As per Buenos Aires-based consulting firm 1816 Economia & Estrategia, the South American nation has already depleted all of its available liquid international reserves, along with an additional estimated $1 billion. This situation further intensifies the challenges faced by the country, as it deals with a historic drought and the looming prospect of a recession, Bloomberg News reported this week.
With limited available cash reserves, concerns are emerging regarding the government's ability to sustain the stability of the peso and prevent a complete collapse. The risk at hand involves the potential devaluation of the currency, which could lead to a staggering 104% inflation rate and further fuel social unrest, particularly in the lead-up to the presidential elections scheduled for October, the report continued.
“Fewer reserves leads to more pressure on the exchange rate, which in turn leads to more pressure on inflation,” Fernando Losada, a managing director at Oppenheimer & Co., told the news outlet. “I see no possible scenario under which inflation goes below three digits this year.”
For decades, Argentina has faced challenges in building and maintaining robust international reserves, depleting its cash reserves to address inflation and manage obligations on foreign bonds.
Presently, the nation has a total of less than $34 billion in foreign reserves; however, a significant portion is tied up in illiquid assets like gold, credit swap lines with China and the Bank of International Settlements, as well as the US dollars held in Argentine citizens' savings accounts, Bloomberg News added.
This poses a significant challenge for Argentina, as it requires readily available cash. The country's foreign currency liabilities already surpass its total reserves by approximately $1 billion, marking the most unfavorable ratio since the economic crisis in the early 2000s, as reported by the 1816 firm.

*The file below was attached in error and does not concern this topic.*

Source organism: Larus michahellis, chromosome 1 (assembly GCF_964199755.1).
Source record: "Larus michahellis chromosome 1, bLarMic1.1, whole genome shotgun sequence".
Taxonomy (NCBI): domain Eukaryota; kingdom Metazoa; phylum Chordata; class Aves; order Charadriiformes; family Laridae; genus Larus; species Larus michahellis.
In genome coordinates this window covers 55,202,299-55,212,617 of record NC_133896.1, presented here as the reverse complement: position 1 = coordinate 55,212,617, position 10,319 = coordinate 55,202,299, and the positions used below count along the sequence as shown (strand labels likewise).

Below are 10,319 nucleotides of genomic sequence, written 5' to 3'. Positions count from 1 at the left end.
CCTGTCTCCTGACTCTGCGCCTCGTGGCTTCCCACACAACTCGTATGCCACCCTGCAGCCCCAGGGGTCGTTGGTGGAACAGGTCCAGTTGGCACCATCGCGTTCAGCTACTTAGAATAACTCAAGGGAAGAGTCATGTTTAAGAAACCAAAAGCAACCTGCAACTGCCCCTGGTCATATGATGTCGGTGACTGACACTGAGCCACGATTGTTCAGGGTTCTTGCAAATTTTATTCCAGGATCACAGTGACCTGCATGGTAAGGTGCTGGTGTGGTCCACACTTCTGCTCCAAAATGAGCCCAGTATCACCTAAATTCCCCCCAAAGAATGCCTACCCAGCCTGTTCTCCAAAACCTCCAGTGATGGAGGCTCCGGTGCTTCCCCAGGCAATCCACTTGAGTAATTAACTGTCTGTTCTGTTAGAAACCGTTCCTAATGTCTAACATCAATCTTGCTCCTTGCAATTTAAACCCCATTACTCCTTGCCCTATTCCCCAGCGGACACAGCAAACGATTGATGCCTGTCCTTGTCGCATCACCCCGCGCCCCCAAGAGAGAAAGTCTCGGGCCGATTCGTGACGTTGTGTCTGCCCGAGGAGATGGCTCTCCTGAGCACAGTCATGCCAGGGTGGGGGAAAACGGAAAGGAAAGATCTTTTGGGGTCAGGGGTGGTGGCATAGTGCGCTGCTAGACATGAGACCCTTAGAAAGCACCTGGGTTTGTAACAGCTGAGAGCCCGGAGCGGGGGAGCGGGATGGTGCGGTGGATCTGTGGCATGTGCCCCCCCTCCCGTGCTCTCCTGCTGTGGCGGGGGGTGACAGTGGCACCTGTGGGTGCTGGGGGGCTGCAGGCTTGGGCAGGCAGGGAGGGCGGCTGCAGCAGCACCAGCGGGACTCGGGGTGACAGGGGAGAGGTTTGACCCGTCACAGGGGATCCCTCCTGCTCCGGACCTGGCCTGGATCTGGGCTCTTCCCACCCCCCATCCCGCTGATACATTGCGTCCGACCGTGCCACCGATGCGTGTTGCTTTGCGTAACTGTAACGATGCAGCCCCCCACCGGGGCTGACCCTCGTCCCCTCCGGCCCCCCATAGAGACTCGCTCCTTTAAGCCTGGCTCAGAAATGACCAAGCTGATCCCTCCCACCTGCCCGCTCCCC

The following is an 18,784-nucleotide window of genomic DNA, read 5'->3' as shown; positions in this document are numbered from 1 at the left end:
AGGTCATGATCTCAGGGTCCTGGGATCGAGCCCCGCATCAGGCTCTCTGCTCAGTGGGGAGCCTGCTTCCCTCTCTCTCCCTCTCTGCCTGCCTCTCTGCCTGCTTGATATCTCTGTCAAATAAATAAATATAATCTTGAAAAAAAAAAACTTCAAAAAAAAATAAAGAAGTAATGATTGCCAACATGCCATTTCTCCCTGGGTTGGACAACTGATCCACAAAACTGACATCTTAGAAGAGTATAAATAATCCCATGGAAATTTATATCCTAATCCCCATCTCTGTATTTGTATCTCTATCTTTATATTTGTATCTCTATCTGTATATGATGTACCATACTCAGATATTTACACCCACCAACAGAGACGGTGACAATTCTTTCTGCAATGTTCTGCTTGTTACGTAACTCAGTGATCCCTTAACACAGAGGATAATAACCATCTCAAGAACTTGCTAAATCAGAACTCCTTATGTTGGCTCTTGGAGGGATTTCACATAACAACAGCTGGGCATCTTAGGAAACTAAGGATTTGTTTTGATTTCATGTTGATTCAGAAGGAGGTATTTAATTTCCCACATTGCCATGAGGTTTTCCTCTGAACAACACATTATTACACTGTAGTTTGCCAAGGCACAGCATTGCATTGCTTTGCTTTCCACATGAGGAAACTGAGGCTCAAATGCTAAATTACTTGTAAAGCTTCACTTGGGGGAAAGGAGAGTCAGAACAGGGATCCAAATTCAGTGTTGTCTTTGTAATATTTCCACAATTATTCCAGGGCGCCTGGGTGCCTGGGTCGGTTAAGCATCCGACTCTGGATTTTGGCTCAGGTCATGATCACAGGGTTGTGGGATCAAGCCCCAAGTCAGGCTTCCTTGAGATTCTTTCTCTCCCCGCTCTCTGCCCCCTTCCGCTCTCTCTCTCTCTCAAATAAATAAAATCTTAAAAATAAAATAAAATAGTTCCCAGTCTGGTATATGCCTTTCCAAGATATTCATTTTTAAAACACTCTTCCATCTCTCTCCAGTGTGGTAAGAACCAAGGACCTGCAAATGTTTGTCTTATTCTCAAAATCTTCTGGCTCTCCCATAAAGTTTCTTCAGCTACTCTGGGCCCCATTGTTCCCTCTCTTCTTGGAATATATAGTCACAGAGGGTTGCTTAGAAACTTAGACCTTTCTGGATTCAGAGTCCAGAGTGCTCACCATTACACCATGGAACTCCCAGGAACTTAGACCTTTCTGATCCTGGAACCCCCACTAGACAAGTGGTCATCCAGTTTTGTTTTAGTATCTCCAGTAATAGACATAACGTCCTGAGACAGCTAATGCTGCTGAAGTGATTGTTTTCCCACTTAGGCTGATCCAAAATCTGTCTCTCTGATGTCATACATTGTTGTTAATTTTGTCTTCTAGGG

Argentina has been rapidly depleting its dollar reserves in an attempt to halt the decline of the parallel-market exchange rate for the peso. The parallel market rate has superseded the official currency rate due to stringent capital controls. In the past week alone, the central bank has sold around $470 million to support the currency in the parallel markets, according to economist Fernando Marull from the Buenos Aires-based consultancy FMyA.
Assessing the effectiveness of the government's intervention has proven challenging. The unofficial peso experienced a significant depreciation of approximately 13% against the US dollar last month, and year-to-date, it has plummeted by 33%. This decline is the most substantial among major emerging markets. The parallel peso rate, commonly referred to as the blue-chip swap, remains close to its all-time low, which was reached in late April, Bloomberg reported.
In previous attempts to bolster reserves, President Alberto Fernandez implemented measures to redirect export earnings into central bank accounts and accepted financial assistance from the International Monetary Fund (IMF). However, these measures have not yielded significant results.
Fernandez, who has already withdrawn his candidacy for re-election, faces uncertainty regarding the outcome of negotiations to revise a $44 billion program with the IMF; Bloomberg reported that there are no assurances that the talks will lead to expedited loan disbursements that could alleviate the current situation.
A spokesperson from Argentina's central bank has stated that the market's calculation of net reserves does not accurately reflect the institution's balance sheet. The spokesperson pointed out that the calculation overlooks alternative sources of financing, including a currency swap line with China.
Meanwhile, Argentine officials have implemented additional emergency measures to address the situation. These measures include utilizing the currency swap line with China to secure funding for $1.8 billion worth of imports from the country. Additionally, Argentina is collaborating with Brazil to enhance bilateral trade through credit lines denominated in reais, enabling them to bypass the use of the dollar, the report said.